Justice League International #1
Writer: Dan Jurgens
Artist: Aaron Lopresti
Cover Artist: Aaron Lopresti
Publisher: DC

Do you like C-list superheroes? Dan Jurgens assembles a team of some of DC’s most obscure and unused finest. When the U.N. decides to put together their own Justice League of heroes, they reach out to Booster Gold to be the face and leader of the team. Most of the original JLI members are brought back for the reboot, but this doesn’t feel much like a team book. Booster Gold is the star of this title, and throughout the book we see Booster mustering the confidence to not only lead, but motivate his team. Aaron Lopresti’s pencils are sufficient, but it doesn’t stand out. It’s missing personality. Everything feels uniform and is lacking pop. I guess instead of having a Booster Gold #1, DC decided to milk the Justice League brand, but if the other member of JLI don’t start meaning anything by the next issue, I’m going to have trouble staying interested. – AH-2/5

Men of War #1
Writer:
Ivan Brandon & Jonathan Vankin
Artists:
Tom Derenick & Phil Winslade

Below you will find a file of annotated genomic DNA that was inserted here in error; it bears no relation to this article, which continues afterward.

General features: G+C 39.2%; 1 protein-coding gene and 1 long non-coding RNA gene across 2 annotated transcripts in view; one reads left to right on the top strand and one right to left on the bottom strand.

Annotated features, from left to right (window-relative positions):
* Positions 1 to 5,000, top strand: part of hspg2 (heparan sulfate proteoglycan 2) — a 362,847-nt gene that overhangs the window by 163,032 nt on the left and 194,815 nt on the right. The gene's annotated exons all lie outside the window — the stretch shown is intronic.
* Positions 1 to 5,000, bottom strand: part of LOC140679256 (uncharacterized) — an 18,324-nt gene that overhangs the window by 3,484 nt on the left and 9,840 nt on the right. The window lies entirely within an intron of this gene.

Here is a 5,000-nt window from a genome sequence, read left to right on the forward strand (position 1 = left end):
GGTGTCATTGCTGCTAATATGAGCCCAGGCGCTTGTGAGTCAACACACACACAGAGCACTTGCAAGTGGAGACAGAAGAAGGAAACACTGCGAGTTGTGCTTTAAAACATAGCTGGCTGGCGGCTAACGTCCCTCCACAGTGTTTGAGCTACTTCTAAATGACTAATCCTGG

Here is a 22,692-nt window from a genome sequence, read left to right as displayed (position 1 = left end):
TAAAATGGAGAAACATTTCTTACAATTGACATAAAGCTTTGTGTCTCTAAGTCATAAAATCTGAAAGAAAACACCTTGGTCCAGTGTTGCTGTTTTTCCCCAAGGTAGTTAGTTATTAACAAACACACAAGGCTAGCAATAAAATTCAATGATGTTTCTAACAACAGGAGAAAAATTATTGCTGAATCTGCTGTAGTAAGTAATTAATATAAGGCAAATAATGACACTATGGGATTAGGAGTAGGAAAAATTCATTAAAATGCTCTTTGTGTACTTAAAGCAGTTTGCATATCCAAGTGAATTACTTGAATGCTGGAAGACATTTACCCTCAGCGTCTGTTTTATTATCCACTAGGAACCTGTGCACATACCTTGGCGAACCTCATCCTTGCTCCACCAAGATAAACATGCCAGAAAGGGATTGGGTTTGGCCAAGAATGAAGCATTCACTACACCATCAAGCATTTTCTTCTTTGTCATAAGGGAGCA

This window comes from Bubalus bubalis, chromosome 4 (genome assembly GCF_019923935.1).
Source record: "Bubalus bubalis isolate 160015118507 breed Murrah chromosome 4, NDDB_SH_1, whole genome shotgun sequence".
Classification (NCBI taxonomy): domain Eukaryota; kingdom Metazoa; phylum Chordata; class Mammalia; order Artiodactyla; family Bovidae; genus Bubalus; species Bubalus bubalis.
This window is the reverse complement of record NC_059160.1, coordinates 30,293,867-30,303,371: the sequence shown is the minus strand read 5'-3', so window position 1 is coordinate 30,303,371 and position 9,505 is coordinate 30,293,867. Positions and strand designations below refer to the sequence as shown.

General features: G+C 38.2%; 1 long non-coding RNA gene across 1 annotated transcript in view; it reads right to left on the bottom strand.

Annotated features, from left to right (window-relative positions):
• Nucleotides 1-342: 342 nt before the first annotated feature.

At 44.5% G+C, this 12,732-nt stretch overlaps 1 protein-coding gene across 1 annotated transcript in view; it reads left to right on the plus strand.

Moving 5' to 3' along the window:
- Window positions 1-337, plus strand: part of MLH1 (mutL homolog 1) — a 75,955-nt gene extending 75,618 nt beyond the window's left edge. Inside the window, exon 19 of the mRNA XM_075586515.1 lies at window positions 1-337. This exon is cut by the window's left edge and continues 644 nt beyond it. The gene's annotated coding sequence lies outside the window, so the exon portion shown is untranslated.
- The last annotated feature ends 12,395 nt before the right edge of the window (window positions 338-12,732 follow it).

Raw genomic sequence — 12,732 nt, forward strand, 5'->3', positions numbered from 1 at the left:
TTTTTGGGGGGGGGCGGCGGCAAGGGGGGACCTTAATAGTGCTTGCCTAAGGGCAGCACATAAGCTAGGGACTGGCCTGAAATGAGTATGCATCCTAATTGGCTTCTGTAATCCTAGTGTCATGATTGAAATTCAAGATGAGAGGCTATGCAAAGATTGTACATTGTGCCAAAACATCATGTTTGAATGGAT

I wanted to really like this one, but it felt like it was missing something. Pulling off a successful war comic isn’t easy, considering it’s a genre best served by film or actual photographic images. About a year ago, DC released a series of one-shots that were all army-themed books, like Sgt. Rock Our Army At War, which I thought was pretty good. So when I saw this series, set to star the grandson of Sgt. Rock in modern times, my expectations were high. The idea is a great one and there’s plenty of places to go with a modern warfare story. However, Garth Ennis’ War Stories or Jason Aaron’s The Otherside this issue is not. Maybe it’s because of the sensitivity surrounding a certain date from this past week, but this issue felt like a military puff piece. Which is fine if executed properly, but certain steps were missed in this issue that made it not work. For example, in the first story (there were two) written by Ivan Brandon, we have no idea where the soldiers are as no location is given. They’re… somewhere with trees? We don’t know. Secondly, we never know whom they are fighting against as we are never specifically told who the enemy is. All we see is a squad of racially ambiguous guys in berets and then a purple super-smear that destroys buildings. But we never see who it is. I think it may be the Flashpoint: Project Superman main character, but who knows. It’s tough to root for these guys if I don’t know who they’re killing. Which is a bummer, because the dialogue to open the issue, introducing the new Sgt. Rock was well done. The second story begins, and again, we have no idea where our heroes are. Just an ambiguous sandy region with people dressed in garb that force us as a reader to racial profile the bad guys. I mean, come on, just tell us who the enemy is! It read like a poorly written issue of G.I. Joe, and we already have enough of those. Actually, now that I think about it, it’s interesting that the enemy is so ambiguous in this issue. Kind of parallels real life. Anyway, that cover is pretty cool looking, right? Maybe I’m being too harsh, but I expected a lot more out of this one. 2.5/5- AL